KC and I made a book today beginning with, “Go to” and sometimes “the” and we hope you will join us in the fun! Now that she’s familiar with all 3 of these words individually (see previous “go”, “to” and “the” posts), we have put them together for KC to help write and illustrate her very own homemade book.
Here are 8 easy steps for your child to make a book of their own (see pictures below for reference):
1) Take 2 pieces of paper (we used card stock) and place 1 on top of the other horizontally
2) Fold the 2 pieces of paper in half
3) Staple the folded edge to make a book (you should have 8 pages now including the cover and back page)
4) Title your book. We titled ours, “Go to” and be sure to add “by [insert child’s name here].” Let your child watch you write “Go to” and then have them trace the letters. Also have them trace the word “by” after you’ve written it, and let them write their own name if they can.
5) Write, “Go to _____________” on the first inside page. Say each letter as you write “go.” “G-O” then point and say “Go.” Place you finger on the paper after “go” and explain, “Now I’m going to make a finger space after ‘go’.” Then say each letter as you write the next word, “t-o”, point and say “to.” Make another finger length space after “to” and draw a line. Tell your child that this line is saving the place for them to finish the sentence. Ask, “Now where do you think we should go?”
6) If your child says “kitchen,” then ask them what sound they hear at the beginning of “kitchen.” Your child may make the “k” sound. “Good! What letter makes that sound?” Your child will probably say “c”, in which you can ask what other letter makes that sound. When they say “k”, repeat the entire sentence “Go to the kitchen.” You can determine if the sentence they make needs the word “the” in it or not.
7) This next part is very important. Be sure to stretch the word out and say it slowly as you write it (do not spell it out). This will benefit your child later when he/she is learning to write on their own. They will understand what it means to “stretch the word out” saying it slowly as they begin to write a difficult word. You will say aloud the stretched out words as you slowly write “the kitchen” on the line. Tell them that you put a dot called a period to mark the end of the sentence. If you have to go down to a second line to finish their sentence, explain that you ran out of room and need to go down to the next line. Point and say “Go to the kitchen” again. Have your child point and say “Go to the kitchen.” Point and say “Go to the kitchen” together.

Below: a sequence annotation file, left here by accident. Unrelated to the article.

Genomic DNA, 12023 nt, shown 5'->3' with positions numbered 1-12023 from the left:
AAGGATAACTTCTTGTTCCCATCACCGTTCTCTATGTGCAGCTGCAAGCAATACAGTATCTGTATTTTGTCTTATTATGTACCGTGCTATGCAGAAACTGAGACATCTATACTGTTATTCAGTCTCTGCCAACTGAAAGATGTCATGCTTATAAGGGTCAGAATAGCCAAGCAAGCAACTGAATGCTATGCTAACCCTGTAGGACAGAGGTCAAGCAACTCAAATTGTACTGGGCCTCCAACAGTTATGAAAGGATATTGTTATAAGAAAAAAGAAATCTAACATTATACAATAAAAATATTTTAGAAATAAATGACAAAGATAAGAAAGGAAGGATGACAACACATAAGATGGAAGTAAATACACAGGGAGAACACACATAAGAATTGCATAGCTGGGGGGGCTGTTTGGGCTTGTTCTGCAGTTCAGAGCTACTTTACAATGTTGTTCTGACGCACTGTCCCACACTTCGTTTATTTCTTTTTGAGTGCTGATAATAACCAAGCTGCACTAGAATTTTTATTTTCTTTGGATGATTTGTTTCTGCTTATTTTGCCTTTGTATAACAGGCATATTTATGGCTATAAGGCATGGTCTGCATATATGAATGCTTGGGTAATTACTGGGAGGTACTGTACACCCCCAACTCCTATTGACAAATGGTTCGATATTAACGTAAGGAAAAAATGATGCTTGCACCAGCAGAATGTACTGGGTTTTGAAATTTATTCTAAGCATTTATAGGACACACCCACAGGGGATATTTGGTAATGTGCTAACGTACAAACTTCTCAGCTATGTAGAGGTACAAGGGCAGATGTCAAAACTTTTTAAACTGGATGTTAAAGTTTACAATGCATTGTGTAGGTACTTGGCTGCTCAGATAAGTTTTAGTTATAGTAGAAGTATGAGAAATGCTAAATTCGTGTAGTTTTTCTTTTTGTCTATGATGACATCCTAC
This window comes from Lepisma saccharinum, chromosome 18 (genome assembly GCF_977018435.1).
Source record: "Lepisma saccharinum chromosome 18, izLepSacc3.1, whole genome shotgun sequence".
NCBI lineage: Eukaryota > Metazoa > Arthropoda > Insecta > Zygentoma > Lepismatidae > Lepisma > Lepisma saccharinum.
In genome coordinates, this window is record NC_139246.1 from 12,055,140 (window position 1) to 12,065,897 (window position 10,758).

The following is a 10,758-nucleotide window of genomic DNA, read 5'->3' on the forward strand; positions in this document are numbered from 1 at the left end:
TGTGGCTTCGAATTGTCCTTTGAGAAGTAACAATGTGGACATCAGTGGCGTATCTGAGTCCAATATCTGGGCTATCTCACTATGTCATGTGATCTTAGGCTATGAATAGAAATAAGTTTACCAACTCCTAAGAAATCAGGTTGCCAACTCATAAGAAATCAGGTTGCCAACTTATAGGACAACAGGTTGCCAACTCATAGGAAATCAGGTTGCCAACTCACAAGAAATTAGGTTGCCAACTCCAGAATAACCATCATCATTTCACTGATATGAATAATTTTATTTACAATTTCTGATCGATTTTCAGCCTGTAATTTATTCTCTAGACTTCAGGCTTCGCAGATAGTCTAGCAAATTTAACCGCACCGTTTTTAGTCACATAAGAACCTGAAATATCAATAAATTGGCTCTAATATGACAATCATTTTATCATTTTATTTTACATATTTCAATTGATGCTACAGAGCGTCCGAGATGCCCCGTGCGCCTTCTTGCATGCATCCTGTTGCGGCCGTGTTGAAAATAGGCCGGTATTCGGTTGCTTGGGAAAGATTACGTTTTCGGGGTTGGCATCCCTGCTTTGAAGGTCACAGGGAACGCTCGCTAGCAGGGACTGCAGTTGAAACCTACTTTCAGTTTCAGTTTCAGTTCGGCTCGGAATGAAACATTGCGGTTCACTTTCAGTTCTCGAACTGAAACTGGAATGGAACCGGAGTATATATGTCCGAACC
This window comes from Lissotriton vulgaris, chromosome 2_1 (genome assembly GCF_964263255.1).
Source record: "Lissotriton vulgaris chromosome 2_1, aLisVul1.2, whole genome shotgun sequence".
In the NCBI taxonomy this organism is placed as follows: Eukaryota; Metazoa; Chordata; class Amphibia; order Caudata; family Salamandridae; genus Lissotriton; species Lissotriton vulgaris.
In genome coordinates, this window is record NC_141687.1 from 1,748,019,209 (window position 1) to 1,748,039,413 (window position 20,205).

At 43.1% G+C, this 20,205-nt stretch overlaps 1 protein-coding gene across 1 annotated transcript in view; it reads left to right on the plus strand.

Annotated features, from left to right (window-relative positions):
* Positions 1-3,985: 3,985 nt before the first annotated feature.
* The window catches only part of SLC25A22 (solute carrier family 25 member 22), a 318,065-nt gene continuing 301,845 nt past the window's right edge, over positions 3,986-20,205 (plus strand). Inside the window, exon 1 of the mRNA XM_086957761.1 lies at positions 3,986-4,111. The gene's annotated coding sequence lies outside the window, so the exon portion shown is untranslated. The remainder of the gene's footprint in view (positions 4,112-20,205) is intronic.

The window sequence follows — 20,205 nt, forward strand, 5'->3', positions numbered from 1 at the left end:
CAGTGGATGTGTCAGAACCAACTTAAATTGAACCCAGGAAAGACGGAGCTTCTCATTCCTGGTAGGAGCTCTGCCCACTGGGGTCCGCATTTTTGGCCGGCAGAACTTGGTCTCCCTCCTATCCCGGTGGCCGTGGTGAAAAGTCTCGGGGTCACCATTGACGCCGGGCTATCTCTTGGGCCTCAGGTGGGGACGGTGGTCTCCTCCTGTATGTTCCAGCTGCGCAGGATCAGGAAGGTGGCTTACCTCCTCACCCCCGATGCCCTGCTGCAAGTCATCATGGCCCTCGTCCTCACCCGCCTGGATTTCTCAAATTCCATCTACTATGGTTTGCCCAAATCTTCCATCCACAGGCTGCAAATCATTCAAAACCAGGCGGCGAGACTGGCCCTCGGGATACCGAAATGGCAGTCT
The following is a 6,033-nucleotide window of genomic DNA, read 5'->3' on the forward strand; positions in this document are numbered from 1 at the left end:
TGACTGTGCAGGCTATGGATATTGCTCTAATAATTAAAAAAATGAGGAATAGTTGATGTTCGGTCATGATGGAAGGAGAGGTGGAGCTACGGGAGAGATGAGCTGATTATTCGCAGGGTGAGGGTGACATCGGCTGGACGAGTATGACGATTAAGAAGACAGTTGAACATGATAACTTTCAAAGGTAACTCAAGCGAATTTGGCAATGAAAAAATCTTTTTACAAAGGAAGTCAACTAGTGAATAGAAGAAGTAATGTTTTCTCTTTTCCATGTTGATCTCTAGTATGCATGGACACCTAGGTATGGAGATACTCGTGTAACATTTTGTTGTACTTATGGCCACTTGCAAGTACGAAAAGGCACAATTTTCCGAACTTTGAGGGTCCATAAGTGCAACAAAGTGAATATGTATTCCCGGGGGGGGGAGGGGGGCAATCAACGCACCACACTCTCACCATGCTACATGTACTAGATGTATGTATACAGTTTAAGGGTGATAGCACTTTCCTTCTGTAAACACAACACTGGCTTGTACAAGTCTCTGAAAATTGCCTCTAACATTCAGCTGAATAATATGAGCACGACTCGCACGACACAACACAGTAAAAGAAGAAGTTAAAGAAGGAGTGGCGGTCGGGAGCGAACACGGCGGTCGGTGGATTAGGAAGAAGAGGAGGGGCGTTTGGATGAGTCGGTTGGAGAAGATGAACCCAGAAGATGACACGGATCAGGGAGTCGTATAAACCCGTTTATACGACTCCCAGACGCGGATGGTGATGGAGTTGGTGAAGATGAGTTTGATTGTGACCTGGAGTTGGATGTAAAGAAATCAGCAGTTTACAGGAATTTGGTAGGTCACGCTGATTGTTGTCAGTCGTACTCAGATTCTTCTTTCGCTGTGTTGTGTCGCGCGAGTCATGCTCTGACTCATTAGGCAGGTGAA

8) Have your child draw or color a picture of the kitchen (or other word they’ve chosen) on that page before moving on to the next page. This way they will receive instant satisfaction! Also, try your best not to help them draw the picture even if they say they do not know how and ask for help. If you draw it, they may be worried in the future that their pictures are not perfect enough. Rather than draw it for her, I asked my daughter a few questions about the word “playground” like, “What sorts of things do you see at the playground? Great! Draw a slide and swing!”
9) Add a couple of sentences each day in your “Go to” book. Your child drew his/her own pictures so even if you can’t tell what they are, he/she will probably remember them! If they are stumped by a word in their sentence later on, show them that there are 2 clues. The first clue is the first letter of that word. They can say the letter and make the sound. The second is the illustration. The “p” sound and picture they drew of a playground are great clues to figuring out the word “playground” in their sentence.
10) Add the date and your child’s age on the back cover (you’ll thank me later) and enjoy your new book with your child! Children love these home made books because they helped write and illustrate them. Best of all, they can read them! We’d love to see your homemade book too! – lifeasallison
Important tip: Be sure your child always points under each word as they read it.